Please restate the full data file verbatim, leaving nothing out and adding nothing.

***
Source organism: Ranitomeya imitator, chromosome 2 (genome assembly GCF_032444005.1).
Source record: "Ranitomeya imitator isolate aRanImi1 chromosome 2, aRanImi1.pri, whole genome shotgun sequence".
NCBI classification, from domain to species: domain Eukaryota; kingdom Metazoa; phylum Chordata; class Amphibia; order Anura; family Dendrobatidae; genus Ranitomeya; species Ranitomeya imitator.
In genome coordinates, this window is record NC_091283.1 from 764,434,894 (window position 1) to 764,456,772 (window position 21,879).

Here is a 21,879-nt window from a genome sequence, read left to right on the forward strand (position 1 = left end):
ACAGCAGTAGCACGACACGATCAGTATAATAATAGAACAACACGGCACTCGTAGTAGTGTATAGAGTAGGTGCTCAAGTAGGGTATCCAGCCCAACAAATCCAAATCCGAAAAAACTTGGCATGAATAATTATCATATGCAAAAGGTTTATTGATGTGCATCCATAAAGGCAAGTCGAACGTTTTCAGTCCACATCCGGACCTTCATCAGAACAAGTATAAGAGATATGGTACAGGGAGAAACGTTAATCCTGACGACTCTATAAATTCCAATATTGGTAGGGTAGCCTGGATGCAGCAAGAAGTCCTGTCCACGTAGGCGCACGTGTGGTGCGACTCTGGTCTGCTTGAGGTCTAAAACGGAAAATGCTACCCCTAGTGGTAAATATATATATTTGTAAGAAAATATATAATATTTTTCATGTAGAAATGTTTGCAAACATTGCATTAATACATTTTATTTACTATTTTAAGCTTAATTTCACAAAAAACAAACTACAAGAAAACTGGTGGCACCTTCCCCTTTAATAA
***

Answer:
Source organism: Ranitomeya imitator, chromosome 2 (genome assembly GCF_032444005.1).
Source record: "Ranitomeya imitator isolate aRanImi1 chromosome 2, aRanImi1.pri, whole genome shotgun sequence".
NCBI classification, from domain to species: domain Eukaryota; kingdom Metazoa; phylum Chordata; class Amphibia; order Anura; family Dendrobatidae; genus Ranitomeya; species Ranitomeya imitator.
In genome coordinates, this window is record NC_091283.1 from 764,434,894 (window position 1) to 764,456,772 (window position 21,879).

Here is a 21,879-nt window from a genome sequence, read left to right on the forward strand (position 1 = left end):
ACAGCAGTAGCACGACACGATCAGTATAATAATAGAACAACACGGCACTCGTAGTAGTGTATAGAGTAGGTGCTCAAGTAGGGTATCCAGCCCAACAAATCCAAATCCGAAAAAACTTGGCATGAATAATTATCATATGCAAAAGGTTTATTGATGTGCATCCATAAAGGCAAGTCGAACGTTTTCAGTCCACATCCGGACCTTCATCAGAACAAGTATAAGAGATATGGTACAGGGAGAAACGTTAATCCTGACGACTCTATAAATTCCAATATTGGTAGGGTAGCCTGGATGCAGCAAGAAGTCCTGTCCACGTAGGCGCACGTGTGGTGCGACTCTGGTCTGCTTGAGGTCTAAAACGGAAAATGCTACCCCTAGTGGTAAATATATATATTTGTAAGAAAATATATAATATTTTTCATGTAGAAATGTTTGCAAACATTGCATTAATACATTTTATTTACTATTTTAAGCTTAATTTCACAAAAAACAAACTACAAGAAAACTGGTGGCACCTTCCCCTTTAATAA